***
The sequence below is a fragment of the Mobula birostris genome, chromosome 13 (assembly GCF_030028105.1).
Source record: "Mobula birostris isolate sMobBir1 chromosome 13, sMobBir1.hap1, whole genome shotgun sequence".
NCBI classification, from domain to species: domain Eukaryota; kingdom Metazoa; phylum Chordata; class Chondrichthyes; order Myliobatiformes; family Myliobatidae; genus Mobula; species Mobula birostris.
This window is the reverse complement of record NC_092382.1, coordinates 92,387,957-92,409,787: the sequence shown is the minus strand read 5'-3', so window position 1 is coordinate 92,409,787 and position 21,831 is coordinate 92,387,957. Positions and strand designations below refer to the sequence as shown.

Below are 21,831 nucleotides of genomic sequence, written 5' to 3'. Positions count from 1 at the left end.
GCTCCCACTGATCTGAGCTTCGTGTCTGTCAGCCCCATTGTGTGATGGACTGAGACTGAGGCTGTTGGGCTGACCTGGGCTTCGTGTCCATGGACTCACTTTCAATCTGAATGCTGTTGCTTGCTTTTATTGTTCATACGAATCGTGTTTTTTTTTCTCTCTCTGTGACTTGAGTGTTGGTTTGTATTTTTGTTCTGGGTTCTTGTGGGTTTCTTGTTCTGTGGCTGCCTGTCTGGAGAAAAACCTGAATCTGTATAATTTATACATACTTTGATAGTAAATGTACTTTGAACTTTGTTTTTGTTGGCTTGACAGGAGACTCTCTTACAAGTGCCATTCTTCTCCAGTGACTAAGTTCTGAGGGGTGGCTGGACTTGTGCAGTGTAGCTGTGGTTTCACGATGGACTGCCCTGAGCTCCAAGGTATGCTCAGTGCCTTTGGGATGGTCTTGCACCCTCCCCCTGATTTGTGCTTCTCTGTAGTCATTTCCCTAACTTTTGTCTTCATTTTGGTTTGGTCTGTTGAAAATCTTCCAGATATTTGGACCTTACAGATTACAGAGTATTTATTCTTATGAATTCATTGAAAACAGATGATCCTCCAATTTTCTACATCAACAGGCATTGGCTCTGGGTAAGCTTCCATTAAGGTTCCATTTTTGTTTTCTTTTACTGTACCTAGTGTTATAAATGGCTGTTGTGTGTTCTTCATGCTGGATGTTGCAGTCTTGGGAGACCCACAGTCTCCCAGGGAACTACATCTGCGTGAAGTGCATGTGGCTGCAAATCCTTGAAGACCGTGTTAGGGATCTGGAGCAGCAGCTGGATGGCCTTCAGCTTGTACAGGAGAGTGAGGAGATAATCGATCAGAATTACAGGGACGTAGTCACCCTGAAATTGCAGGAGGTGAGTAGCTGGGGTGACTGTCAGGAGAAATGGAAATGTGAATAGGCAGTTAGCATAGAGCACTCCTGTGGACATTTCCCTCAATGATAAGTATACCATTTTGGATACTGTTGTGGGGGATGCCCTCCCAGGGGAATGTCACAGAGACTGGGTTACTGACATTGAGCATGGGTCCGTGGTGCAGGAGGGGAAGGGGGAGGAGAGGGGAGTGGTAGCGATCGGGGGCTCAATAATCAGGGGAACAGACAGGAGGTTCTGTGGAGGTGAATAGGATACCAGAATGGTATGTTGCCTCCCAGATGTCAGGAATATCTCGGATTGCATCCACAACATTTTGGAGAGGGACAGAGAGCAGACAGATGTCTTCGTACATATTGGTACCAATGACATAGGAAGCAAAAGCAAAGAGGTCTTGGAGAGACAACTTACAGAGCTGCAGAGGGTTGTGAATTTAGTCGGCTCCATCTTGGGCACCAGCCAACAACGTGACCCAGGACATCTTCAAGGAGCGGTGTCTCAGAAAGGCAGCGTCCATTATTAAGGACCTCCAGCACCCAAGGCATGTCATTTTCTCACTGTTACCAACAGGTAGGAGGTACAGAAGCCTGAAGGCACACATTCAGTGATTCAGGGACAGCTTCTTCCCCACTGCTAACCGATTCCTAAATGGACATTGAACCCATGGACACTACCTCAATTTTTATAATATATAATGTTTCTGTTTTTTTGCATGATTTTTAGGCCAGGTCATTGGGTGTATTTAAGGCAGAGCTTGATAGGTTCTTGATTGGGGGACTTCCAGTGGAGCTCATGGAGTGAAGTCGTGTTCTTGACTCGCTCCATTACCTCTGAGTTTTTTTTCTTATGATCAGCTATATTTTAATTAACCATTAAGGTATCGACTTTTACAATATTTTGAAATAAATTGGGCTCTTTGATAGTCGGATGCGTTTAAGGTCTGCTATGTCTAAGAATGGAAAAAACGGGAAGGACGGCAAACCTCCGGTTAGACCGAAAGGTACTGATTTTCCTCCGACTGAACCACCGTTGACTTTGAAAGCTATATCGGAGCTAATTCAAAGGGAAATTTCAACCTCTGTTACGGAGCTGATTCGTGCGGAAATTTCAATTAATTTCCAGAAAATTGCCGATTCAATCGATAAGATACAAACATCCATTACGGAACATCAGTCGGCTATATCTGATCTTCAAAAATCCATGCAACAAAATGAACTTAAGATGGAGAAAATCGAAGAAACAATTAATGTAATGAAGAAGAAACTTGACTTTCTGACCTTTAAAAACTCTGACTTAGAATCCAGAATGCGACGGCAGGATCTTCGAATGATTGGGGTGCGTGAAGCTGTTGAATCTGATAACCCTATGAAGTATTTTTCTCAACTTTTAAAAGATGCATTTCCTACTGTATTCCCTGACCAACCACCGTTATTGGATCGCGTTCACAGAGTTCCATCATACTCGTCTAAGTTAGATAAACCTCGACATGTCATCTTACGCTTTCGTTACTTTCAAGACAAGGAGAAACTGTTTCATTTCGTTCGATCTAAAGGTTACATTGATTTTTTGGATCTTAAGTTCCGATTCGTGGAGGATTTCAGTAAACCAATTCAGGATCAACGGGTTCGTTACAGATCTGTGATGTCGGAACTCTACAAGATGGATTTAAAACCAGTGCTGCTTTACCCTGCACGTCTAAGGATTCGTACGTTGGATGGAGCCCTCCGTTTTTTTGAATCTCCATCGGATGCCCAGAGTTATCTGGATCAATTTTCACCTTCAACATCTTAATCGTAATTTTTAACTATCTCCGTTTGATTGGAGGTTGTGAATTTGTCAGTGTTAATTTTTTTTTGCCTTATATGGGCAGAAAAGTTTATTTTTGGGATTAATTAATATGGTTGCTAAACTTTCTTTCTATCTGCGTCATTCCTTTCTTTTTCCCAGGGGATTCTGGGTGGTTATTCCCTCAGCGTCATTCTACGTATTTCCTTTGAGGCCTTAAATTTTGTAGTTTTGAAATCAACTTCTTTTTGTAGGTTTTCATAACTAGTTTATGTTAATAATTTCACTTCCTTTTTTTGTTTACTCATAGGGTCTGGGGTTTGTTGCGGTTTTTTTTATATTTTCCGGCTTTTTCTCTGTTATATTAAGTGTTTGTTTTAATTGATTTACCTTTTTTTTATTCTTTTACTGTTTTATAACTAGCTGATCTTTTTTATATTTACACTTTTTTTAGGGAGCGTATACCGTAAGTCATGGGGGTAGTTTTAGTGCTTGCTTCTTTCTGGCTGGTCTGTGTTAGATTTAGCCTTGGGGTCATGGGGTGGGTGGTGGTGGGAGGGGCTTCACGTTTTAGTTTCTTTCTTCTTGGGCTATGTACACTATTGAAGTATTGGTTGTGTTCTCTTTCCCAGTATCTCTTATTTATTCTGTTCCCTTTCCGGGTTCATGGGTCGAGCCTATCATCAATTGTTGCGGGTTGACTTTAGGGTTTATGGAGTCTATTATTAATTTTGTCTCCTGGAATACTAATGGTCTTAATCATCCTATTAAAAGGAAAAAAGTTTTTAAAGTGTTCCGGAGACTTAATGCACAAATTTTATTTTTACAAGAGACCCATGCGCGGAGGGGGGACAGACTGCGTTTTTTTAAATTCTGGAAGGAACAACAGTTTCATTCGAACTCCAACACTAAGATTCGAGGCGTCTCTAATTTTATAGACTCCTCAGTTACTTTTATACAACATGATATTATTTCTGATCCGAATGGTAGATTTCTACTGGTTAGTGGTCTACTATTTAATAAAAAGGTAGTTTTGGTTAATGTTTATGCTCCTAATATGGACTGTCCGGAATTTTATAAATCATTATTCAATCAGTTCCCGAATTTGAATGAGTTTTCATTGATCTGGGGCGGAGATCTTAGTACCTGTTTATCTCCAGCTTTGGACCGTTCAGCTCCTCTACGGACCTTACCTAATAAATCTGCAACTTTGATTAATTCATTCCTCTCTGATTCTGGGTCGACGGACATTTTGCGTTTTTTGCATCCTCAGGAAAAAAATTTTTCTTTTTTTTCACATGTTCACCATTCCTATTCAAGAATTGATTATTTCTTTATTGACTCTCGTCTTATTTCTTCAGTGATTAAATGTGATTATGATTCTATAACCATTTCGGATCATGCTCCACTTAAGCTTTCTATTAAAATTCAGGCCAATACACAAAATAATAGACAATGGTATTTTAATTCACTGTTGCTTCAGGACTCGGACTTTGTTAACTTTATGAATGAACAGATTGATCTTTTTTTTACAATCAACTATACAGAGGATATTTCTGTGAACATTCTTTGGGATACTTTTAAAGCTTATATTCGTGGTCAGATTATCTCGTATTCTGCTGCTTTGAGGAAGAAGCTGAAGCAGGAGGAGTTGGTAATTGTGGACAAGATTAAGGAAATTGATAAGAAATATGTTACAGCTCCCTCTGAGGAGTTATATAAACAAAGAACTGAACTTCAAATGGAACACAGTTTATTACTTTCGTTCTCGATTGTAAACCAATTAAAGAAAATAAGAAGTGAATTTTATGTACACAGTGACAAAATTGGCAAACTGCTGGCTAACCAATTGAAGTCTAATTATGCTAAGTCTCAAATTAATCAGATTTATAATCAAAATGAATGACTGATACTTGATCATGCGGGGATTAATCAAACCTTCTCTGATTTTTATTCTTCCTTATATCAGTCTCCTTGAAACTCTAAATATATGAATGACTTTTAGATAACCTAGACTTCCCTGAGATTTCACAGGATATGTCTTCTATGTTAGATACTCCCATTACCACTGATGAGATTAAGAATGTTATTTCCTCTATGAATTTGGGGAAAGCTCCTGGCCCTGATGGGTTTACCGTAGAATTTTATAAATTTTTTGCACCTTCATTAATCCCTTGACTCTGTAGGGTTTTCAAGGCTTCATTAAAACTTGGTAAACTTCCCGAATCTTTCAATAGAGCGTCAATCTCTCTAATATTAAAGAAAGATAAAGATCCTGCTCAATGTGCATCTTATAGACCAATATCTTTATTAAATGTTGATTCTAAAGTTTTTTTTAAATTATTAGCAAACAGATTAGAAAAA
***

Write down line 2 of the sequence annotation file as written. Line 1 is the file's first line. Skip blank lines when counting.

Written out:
Source record: "Mobula birostris isolate sMobBir1 chromosome 13, sMobBir1.hap1, whole genome shotgun sequence".